Tickets for “Tienda” include two options: An Immersive Seating* option for $20, and Balcony Seating for free. Tickets are required and available for purchase online at All Seating is general admission. 

* Immersive theater seating includes samples of Mexican food and beverage to accompany the opera 

About Reinaldo Moya
Reinaldo Moya is a graduate of Venezuela’s El Sistema music education system. Through El Sistema, he had access to musical training from an early age and was a founding member of the Simon Bolivar Symphony Orchestra touring throughout Europe, North and South America. A graduate of The Juilliard School and a participant in the prestigious John Duffy Composers Institute and the New Jersey Symphony Orchestra Conce Composers Institute, Moya now lives in Northfield, and is Associate Professor of Composition at Augsburg University. Moya is the recipient of the 2015 McKnight Composers Fellowship, the Van Lier Fellowship from Meet the Composer and the Aaron Copland Award from the Copland House.

About Caitlin Vincent
Caitlin Vincent is an American librettist and lyricist whose writing has been praised as “nuanced and honest” (DC Theatre Scene), “intriguing” (The Baltimore Sun), and “luminous” (The Huffington Post).  Her opera “Better Gods,” with composer Luna Pearl Woolf, premiered in January 2016 at the Kennedy Center as part of Washington National Opera’s American Opera Initiative. In 2017, Vincent and composer Douglas Buchanan won the prestigious Sackler Music Composition Prize to fund a new opera about Bessie Coleman, the first African-American female aviator, and Miriam “Ma” Ferguson, the first female governor of Texas, for a premiere in 2019.  Other recent commissions include “Nullipara” with composer D. J. Sparr for the Pittsburgh New Music Ensemble and “Little Black Book” with composer Susan LaBarr for Carnegie Hall.  A classically-trained soprano, Vincent graduated cum laude from Harvard University and holds a Master of Music degree from the Peabody Conservatory and a PhD from Deakin University in Melbourne, Australia.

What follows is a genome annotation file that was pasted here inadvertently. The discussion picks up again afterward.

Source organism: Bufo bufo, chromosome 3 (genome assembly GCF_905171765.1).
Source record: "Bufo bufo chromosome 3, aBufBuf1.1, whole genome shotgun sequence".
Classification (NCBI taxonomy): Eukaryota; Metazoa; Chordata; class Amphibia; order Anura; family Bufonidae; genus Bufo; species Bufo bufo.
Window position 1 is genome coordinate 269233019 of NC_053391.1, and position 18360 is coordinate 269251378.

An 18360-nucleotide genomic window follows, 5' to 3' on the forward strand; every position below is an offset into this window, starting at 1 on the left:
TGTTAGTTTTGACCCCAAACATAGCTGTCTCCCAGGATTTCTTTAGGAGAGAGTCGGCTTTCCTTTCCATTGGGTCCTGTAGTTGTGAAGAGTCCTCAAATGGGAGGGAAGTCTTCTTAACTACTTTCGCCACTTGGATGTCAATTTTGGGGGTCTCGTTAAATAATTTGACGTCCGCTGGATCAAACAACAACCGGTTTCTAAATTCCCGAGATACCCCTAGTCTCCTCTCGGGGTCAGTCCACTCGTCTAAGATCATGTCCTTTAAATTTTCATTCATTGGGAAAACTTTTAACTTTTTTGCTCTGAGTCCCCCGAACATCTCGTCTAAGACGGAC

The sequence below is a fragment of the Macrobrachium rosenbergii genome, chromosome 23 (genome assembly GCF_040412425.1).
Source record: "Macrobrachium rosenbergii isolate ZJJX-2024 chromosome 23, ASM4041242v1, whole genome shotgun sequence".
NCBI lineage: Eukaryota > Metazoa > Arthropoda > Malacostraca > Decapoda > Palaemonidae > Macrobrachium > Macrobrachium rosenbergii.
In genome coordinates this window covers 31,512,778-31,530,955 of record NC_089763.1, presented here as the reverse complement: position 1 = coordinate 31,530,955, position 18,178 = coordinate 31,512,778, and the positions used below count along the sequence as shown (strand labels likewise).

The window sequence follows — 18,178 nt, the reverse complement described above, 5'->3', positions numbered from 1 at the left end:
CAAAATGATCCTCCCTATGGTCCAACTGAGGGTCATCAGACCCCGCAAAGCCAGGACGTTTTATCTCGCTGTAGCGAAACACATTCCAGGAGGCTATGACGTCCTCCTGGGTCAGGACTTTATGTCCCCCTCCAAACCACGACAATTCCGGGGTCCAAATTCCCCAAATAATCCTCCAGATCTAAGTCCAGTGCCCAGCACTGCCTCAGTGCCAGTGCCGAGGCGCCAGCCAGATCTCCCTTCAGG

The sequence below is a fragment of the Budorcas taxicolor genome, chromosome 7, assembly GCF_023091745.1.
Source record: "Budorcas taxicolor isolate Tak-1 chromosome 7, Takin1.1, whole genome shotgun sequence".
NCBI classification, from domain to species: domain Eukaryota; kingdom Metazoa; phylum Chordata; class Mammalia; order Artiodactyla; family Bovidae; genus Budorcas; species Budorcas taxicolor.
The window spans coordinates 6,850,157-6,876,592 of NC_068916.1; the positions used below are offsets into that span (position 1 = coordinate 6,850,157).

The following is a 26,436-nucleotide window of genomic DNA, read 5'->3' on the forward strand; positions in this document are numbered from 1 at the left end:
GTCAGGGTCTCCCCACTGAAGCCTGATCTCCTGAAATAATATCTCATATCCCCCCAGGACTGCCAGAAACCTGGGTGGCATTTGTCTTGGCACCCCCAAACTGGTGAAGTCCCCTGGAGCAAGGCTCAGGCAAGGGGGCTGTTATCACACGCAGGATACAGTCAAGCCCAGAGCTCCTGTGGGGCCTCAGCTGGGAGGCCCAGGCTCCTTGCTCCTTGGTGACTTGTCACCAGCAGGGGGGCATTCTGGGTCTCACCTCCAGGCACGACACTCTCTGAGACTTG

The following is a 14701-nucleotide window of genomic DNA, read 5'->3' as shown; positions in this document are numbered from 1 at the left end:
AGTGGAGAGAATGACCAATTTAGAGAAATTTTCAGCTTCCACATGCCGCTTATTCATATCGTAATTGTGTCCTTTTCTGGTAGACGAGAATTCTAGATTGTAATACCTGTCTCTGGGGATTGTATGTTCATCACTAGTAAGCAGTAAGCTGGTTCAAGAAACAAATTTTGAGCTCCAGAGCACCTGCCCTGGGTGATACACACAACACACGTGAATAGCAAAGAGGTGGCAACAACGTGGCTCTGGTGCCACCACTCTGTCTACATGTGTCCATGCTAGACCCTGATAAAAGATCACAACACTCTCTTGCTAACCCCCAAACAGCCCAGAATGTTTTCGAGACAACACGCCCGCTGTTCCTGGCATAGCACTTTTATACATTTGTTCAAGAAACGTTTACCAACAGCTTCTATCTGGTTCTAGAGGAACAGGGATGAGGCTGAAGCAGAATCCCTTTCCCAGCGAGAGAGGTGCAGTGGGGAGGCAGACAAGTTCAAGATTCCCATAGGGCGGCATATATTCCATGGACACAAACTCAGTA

About Augsburg University